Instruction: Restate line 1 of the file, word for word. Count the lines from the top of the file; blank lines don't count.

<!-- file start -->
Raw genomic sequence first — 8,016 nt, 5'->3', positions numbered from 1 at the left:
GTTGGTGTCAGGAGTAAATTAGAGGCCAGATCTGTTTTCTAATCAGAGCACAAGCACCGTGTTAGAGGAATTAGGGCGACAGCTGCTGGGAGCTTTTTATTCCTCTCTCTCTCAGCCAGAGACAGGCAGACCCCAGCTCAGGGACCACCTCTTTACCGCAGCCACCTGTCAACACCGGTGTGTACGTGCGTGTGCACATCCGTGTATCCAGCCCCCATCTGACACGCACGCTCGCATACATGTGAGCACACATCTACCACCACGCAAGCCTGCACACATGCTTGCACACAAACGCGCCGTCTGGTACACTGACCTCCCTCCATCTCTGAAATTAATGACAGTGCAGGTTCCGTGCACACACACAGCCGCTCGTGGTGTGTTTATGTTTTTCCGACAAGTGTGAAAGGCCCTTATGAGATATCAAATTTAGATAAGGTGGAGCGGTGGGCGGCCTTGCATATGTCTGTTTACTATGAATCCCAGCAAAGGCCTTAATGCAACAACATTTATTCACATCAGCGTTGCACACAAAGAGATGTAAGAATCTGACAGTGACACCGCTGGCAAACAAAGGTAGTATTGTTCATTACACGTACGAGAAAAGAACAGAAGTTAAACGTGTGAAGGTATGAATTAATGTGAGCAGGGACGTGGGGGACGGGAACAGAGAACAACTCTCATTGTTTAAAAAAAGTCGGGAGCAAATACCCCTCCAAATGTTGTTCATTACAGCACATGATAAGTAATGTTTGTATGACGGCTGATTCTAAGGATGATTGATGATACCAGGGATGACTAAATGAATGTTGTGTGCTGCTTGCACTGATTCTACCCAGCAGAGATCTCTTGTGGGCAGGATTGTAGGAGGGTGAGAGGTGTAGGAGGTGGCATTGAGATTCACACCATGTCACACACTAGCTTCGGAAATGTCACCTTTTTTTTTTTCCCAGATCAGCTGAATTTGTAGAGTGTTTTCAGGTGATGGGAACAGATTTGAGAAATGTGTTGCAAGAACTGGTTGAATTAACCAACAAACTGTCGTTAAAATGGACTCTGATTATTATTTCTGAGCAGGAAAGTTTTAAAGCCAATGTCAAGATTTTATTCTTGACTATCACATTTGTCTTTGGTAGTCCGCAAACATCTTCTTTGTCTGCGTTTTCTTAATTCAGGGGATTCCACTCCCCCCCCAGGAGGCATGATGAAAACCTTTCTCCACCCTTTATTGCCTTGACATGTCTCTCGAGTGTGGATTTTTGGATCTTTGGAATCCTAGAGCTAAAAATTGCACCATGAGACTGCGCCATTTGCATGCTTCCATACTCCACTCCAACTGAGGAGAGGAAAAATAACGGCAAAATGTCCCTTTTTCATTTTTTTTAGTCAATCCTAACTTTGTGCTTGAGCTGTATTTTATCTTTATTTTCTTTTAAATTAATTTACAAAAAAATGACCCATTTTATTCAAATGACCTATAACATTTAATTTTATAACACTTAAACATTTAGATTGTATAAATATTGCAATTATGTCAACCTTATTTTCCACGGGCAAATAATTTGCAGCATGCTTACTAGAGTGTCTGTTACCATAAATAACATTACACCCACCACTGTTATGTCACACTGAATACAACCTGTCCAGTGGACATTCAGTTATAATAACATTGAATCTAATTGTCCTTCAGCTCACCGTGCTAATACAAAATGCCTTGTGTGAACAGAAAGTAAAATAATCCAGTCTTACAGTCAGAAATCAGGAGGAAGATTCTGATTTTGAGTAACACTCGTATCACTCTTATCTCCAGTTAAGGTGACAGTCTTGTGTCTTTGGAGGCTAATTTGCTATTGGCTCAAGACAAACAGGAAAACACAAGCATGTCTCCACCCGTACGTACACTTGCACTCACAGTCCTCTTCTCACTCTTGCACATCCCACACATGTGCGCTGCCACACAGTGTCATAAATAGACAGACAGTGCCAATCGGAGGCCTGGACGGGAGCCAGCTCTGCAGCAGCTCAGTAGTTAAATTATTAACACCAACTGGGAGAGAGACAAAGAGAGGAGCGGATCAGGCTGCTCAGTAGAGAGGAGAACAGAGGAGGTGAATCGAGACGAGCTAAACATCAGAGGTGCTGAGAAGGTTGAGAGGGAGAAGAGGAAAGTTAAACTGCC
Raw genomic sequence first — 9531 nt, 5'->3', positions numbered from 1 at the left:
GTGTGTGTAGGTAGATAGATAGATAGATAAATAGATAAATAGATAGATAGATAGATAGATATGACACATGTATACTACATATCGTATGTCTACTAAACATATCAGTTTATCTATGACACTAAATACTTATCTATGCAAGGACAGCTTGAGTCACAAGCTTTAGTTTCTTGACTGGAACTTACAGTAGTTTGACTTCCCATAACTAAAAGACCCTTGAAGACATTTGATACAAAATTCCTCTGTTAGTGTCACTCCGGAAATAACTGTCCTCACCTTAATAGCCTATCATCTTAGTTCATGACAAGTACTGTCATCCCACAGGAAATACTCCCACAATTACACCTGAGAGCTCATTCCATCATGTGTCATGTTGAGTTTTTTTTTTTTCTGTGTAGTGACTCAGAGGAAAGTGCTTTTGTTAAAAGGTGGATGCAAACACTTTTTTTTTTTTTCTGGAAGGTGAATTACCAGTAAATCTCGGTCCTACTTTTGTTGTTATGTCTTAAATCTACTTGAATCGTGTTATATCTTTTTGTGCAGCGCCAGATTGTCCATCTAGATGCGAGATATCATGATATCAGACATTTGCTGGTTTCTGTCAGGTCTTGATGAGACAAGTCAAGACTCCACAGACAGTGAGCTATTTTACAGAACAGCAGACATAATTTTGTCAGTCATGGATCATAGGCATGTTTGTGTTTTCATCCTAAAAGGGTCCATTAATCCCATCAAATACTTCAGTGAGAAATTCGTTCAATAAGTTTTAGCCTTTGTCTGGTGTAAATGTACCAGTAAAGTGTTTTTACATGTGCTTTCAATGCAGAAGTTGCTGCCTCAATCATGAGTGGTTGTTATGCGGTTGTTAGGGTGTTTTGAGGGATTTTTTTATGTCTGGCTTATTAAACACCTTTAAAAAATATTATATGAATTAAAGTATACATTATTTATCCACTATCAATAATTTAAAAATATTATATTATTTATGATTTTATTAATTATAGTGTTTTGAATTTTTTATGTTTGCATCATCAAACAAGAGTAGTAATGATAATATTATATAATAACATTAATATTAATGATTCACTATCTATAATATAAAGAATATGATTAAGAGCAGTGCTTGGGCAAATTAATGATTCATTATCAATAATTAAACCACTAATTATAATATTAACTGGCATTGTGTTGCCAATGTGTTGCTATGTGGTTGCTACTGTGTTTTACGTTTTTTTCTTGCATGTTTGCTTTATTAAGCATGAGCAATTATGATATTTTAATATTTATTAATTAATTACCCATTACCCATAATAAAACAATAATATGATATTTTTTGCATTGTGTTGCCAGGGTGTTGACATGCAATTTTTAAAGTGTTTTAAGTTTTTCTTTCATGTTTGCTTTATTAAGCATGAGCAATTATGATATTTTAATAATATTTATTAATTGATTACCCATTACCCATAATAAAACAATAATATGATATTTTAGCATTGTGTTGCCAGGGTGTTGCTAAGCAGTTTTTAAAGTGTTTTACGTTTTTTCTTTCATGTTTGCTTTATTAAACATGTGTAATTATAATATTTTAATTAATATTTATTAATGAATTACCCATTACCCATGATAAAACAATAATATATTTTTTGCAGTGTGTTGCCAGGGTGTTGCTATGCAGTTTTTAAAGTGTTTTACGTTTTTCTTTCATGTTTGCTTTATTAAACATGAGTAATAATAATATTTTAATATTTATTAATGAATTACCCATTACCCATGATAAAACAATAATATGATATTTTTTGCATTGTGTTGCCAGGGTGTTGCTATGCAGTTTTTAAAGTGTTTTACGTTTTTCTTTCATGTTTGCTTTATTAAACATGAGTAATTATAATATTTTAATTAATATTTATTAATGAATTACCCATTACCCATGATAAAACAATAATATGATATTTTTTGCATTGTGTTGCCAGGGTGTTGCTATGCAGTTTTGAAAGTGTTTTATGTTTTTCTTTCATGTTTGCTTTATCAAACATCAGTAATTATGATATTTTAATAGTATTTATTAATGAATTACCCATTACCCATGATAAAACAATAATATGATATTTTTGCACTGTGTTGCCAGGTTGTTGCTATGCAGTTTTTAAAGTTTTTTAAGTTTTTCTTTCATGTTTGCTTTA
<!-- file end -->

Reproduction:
Raw genomic sequence first — 8,016 nt, 5'->3', positions numbered from 1 at the left: